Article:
They don't make stadiums like Shea anymore in today's ballpark building era, and upon first view it harkens back to the "cookie-cutter," concrete donut building boom of the late 60's and early 70's.
But unlike the fully enclosed, multi-purpose stadiums that were built (and have since been torn down) in Atlanta, Pittsburgh, and Philadelphia, the Mets' home in Queens was built to be more aesthetically pleasing to the baseball fan.
As a result, Shea Stadium's layout features a semi-circular design with a fully open outfield that is absent of any permanent concrete seats. Although the view mainly consists of the parking lot and nondescript buildings in the distance, the open landscape gives Shea the feel of a "ballpark," as opposed to the more bland "stadium."
Much like New York City itself, Shea Stadium is big and not very intimate. Only Dodger Stadium has a larger official capacity than Shea's 55,601, but Los Angeles has an expansive bleacher section, opposed to New York's small section in left-center. So virtually all of the seats at Shea are located between the foul poles of the five tiered stadium
Putting so many seats in a smaller area means Shea Stadium rises higher into the clouds than most, if not all, ballparks. The upper deck is as large and high as you will find anywhere, while the fourth level loge has an enormous seating capacity.
Shea Stadium really has two signature features and both are visible from anywhere in the park. The can't-miss 175' x 86' right-center field scoreboard has always been one of the largest in the majors, while the Mets Magic Top Hat is distinctly New York. A red Big Apple rises out of the black hat, located just to the right of center field, whenever a Mets player hits a home run.
The only other thing really memorable about Shea is its location, which is across the subway tracks from the National Tennis Center, home to the U.S. Open, and within the flight path of neighboring La Guardia Airport.
Despite what I've heard before, there is direct access between the airport and Shea Stadium, although not on the Metro subway system's # 7 train. I took the Q48 public bus from La Guardia to Shea, which takes about 25 minutes and costs $2 each way.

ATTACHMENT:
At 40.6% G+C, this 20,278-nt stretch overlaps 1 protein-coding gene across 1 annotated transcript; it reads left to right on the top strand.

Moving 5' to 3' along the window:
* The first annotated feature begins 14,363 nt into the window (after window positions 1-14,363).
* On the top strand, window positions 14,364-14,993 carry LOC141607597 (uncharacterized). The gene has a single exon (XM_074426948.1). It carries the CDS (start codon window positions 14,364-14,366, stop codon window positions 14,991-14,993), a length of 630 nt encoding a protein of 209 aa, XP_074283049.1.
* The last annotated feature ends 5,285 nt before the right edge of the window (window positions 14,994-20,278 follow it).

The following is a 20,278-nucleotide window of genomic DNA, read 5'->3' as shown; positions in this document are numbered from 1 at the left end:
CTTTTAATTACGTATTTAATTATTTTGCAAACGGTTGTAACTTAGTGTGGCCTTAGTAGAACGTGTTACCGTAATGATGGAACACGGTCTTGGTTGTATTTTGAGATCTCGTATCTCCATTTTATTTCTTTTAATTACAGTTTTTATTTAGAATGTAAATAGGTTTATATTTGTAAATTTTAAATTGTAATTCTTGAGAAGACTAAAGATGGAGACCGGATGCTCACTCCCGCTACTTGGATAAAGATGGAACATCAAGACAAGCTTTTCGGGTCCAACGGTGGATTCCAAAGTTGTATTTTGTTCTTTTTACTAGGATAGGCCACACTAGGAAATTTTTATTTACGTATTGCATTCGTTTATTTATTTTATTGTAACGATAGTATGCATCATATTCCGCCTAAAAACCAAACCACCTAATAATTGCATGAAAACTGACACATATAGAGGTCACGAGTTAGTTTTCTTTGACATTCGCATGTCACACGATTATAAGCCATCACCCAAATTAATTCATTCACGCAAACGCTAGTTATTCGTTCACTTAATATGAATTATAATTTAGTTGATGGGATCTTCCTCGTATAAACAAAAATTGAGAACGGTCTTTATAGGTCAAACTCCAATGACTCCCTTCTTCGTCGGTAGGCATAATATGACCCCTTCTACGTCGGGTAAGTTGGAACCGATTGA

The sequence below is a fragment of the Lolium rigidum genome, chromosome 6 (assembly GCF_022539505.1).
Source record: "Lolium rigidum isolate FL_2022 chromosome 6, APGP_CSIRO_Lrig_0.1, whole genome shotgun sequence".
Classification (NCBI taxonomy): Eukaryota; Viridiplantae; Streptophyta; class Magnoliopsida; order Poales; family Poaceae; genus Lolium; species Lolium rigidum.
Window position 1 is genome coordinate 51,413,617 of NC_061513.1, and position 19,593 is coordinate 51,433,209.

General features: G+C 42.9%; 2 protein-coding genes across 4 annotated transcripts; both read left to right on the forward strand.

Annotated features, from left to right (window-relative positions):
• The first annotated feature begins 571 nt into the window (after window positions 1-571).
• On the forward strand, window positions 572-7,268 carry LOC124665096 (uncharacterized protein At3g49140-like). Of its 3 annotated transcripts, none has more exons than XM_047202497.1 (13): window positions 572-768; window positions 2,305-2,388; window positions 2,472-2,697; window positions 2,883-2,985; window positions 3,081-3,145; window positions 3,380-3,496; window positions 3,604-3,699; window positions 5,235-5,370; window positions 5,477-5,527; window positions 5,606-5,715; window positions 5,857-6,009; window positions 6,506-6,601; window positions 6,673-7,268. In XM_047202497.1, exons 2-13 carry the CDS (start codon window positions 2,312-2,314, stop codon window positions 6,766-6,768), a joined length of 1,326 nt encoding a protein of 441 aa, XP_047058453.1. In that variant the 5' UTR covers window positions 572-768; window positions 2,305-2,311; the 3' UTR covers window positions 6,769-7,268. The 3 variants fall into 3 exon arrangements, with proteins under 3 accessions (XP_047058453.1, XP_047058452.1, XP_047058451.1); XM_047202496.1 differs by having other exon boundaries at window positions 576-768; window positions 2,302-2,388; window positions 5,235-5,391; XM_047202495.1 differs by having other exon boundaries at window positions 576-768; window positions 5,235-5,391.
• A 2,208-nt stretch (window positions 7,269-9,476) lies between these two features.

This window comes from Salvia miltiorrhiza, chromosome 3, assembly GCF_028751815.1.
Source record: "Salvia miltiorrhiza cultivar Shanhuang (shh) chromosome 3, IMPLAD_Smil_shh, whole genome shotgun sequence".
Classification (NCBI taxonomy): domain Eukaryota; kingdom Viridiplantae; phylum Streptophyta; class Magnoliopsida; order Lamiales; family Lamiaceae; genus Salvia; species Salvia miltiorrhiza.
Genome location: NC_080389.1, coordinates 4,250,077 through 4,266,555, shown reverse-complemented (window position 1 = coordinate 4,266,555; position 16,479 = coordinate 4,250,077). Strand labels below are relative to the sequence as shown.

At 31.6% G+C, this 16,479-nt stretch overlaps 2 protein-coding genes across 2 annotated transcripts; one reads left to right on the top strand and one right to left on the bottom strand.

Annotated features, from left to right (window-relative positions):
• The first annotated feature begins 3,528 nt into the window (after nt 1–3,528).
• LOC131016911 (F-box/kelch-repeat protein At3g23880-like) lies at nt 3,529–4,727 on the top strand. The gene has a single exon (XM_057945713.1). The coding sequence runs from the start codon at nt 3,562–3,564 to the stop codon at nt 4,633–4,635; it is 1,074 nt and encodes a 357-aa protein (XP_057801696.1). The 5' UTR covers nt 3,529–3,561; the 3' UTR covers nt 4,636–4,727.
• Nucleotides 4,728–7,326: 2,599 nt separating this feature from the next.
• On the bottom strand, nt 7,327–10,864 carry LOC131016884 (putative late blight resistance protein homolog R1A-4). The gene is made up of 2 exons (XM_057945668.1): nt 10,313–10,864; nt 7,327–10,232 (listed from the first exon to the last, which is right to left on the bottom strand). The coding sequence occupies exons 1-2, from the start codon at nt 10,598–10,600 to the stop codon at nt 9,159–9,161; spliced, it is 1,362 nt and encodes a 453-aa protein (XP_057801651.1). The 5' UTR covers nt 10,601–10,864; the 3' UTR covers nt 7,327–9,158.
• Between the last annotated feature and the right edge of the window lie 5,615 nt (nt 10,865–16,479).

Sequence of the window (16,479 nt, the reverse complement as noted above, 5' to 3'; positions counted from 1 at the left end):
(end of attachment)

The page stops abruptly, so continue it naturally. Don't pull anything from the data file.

The bus dropped me off right in front of the stadium, which is blue on the outside and has a series of windscreen panels with neon artwork depicting baseball players.
Although there is ample parking available, the majority of fans do take the 7 train, which drops fans off on a raised platform behind right field. The subway platform is visible inside the stadium from the first base side of the upper deck.
My first game at Shea came on the three year anniversary of the September 11th terrorist attacks and the game was played before a surprisingly sparse gathering, well below the announced attendance of 21,718.
Having plenty of empty seats nearby turned out to be a good thing as many of them were damaged or slanted downward like a beach chair when you sat in them. My initial seat actually broke after a pair of rivets came off. If Shea Stadium's seats can't hold my 5" 11", 160-pound frame I don't see how they can accommodate the average New Yorker.
Even though it hasn't changed much since it opened 40 years ago, Shea Stadium isn't that bad of a place to watch a ballgame. It won't wow you like the modern ballparks do, but that wasn't what I expected. I also didn't have any problems with airplane noise from La Guardia, as planes are rerouted away from Shea during the U.S. Open tournament, which was being played next door.
Honestly, aside from the condition of the actual seats, the home to the Mets lacks only the history of Yankee Stadium in comparison of New York ballparks. Both have few frills and amenities, it's just the quality of the home team that sets them apart.